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Jakovlevski: Family wineries can finally build their own brands

Small vintners can finally build up their brands. We’re expecting multiple mini family wine businesses to be registered over the upcoming days, ever since the legal changes were passed that brought us closer to European legislation in this sphere.

Kavadarci, 26 June 2020 (MIA) – Small vintners can finally build up their brands. We’re expecting multiple mini family wine businesses to be registered over the upcoming days, ever since the legal changes were passed that brought us closer to European legislation in this sphere, Goran Jakovlevski, president of the Tikvesh Family Wineries Association, tells MIA.

He expects that the attempts of some vintners to sell their products under the table will become a thing of the past.

“Wine lovers are very interested in homemade wines. Unfortunately, we as wine makers haven’t been able to get registered as such, nor could the state profit off our work. There are thousands of vintners in the country who produce wine at home. That is why we searched for a model to enter into the proper legislation, and for some of these producers to get registered and for them to be able to develop their businesses.

Registration will enable us to use favorable financial aid from various funds. Of course, all our wines will undergo the necessary analyses before being put on sale,” the 44-year-old vintner, who learned the craft from his grandfather, stated.

We talked in the family wine cellar that kept its authenticity over the years. Jakovlevski, despite not being an enologist by trade, adds that he had fallen in love with wine-making:

“I graduated from the Faculty of Tourism and Hospitality in Ohrid. Wine has much to do with wine tourism and the development of wine trails. I keep forcing my desire to develop wine tourism onto the Society. It’s sad that a huge number of transit tourists drove on the highway by Negotino, before the pandemic, but there was no way for them to be drawn in and to be shown the wine-making tradition in this region. Truth be told, before the pandemic we organized tastings, and people showed interest in hearing the wine tales of Tikvesh.

This region has a serious potential to live off wine production. Doorstep wine sales should become reality in our country. Wine tourists should come by, taste some wine and leave satisfied – with a purchased bottle of wine or two. Those who want to get away from the noises of the city and see something different should be able to do so, even going so far as taking part in grape picking or see how wine is made up close,” Jakovlevski says.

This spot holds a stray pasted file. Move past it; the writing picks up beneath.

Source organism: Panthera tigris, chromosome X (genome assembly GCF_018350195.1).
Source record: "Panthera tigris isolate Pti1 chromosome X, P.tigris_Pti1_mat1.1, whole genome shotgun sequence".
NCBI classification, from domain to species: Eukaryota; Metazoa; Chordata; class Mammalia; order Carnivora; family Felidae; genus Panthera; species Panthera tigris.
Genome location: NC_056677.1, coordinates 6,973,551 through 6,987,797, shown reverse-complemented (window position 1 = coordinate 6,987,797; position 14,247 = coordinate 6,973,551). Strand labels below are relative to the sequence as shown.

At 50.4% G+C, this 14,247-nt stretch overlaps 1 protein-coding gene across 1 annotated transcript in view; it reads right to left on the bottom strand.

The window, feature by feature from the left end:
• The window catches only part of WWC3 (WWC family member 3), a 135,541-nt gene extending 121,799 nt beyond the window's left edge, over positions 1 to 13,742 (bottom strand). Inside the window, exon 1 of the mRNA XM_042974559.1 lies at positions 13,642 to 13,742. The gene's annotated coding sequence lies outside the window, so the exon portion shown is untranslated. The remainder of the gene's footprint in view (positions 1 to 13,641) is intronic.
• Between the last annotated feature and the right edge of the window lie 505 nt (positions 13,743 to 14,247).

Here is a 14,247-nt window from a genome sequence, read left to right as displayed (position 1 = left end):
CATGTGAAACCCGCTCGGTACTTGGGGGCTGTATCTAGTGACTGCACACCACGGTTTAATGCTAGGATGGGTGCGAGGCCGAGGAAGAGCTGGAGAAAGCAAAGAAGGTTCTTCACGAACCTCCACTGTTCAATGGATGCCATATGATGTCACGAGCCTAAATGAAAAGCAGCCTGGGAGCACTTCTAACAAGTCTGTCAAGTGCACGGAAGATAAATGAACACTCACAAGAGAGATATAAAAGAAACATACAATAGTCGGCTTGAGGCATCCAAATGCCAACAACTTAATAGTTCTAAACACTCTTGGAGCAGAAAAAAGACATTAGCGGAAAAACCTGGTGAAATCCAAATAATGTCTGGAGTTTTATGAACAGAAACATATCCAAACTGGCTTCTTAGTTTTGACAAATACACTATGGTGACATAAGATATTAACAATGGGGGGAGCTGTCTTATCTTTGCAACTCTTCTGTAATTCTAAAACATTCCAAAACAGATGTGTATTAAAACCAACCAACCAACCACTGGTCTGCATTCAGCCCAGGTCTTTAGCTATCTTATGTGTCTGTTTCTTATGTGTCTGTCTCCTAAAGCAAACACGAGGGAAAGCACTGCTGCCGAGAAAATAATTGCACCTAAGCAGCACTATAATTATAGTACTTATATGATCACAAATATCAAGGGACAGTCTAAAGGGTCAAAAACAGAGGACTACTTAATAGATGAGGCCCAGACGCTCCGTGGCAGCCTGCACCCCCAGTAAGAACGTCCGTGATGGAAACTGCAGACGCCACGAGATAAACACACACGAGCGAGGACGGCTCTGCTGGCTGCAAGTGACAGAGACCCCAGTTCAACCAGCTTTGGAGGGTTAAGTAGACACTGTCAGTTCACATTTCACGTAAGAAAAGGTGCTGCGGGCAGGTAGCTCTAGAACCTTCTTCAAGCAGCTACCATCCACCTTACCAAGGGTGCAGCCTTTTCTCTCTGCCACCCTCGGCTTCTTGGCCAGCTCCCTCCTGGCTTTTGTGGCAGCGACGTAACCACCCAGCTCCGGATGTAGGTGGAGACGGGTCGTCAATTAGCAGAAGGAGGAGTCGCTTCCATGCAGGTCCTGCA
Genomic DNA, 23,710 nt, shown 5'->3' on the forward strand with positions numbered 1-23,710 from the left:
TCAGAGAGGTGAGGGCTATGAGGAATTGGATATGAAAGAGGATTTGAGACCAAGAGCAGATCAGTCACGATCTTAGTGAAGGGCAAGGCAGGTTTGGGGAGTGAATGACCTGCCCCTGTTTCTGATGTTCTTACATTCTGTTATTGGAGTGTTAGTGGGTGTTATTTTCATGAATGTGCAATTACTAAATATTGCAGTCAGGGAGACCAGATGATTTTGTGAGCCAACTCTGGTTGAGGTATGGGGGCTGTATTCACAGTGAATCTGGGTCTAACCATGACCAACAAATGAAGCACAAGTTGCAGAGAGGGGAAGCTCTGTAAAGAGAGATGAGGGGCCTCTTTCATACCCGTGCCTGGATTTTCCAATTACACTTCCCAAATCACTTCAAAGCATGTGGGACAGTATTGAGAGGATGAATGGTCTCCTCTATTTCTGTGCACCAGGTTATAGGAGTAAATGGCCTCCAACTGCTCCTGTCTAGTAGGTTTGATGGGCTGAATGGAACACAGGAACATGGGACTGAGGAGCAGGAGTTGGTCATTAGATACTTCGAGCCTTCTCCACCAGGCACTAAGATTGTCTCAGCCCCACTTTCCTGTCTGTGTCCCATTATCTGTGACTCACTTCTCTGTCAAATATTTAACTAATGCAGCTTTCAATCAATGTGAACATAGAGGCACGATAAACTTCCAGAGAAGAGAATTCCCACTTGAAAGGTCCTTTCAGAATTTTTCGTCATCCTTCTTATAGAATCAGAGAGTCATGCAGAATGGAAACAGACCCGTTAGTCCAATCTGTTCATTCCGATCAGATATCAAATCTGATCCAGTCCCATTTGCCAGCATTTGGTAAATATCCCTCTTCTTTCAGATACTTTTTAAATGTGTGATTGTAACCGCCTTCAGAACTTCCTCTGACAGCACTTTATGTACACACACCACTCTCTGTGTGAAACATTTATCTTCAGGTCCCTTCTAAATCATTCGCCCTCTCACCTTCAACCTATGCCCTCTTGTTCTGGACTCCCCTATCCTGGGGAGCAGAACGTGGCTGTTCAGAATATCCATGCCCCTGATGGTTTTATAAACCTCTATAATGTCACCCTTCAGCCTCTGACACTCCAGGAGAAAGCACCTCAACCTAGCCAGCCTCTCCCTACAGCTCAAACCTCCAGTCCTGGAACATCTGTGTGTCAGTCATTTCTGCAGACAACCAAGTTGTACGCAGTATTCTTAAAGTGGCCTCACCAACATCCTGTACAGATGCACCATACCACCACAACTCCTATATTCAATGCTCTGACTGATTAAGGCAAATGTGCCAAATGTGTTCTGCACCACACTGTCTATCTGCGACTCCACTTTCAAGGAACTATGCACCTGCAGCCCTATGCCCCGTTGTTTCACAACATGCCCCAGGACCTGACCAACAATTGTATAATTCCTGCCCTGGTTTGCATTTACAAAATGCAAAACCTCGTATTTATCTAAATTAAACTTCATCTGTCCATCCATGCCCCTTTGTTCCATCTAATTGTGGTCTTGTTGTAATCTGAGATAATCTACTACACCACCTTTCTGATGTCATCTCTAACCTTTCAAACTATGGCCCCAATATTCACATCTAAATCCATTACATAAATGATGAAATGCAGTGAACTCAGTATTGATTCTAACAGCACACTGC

He himself prefers red wines, adding that “Vranec” is the wine of his soul, as a potent and strong wine, especially in winter. He favors white wines in summertime, particularly enjoying the flavor and fragrance of “Temjanika”.

He says that this period will be remembered after the formation of the association, as well as the changes to the Law on Wine that work in the favor of small-scale vintners.

“Makers of wine, rakia and matzoon are members of this association. Its goal is to nurture traditional making of wine and other grape products. We have legal provisions like in EU countries. We were able to get registered as producers, despite not being enologists. We have a long family tradition of making wine, rakia and matzoon, even though we don’t have university degrees in enology.

It’s good to make a distinction between small family wineries, mid-scale wineries, and large-scale wineries. We want to start getting registered so that we can function as small family wineries and appear on the map in restaurants and branded wine shops,” Jakovlevski says.

The total number of members in the association is 30, 20 of them are active. They’ve had numerous activities over the past period, and they collaborate with the Sommelier Association of Macedonia.

“One learns while one lives. We’re all mainly self-taught, with our own secret formulas, and a desire to expand upon our vintner knowledge. The enologists help add science to tradition, while the wine retains its taste, because it was made after our grandfathers’ recipes,” Jakovlevski says decidedly.

He plans to leave his wine recipe to his high-school aged son, who helps him despite his young age. Old wine casks that have served their purpose do not get thrown out in this vintner family. On the contrary, they serve as decorations which beautify Jakovlevski’s garden.

Svetlana Darudova

Translator: Dragana Knežević

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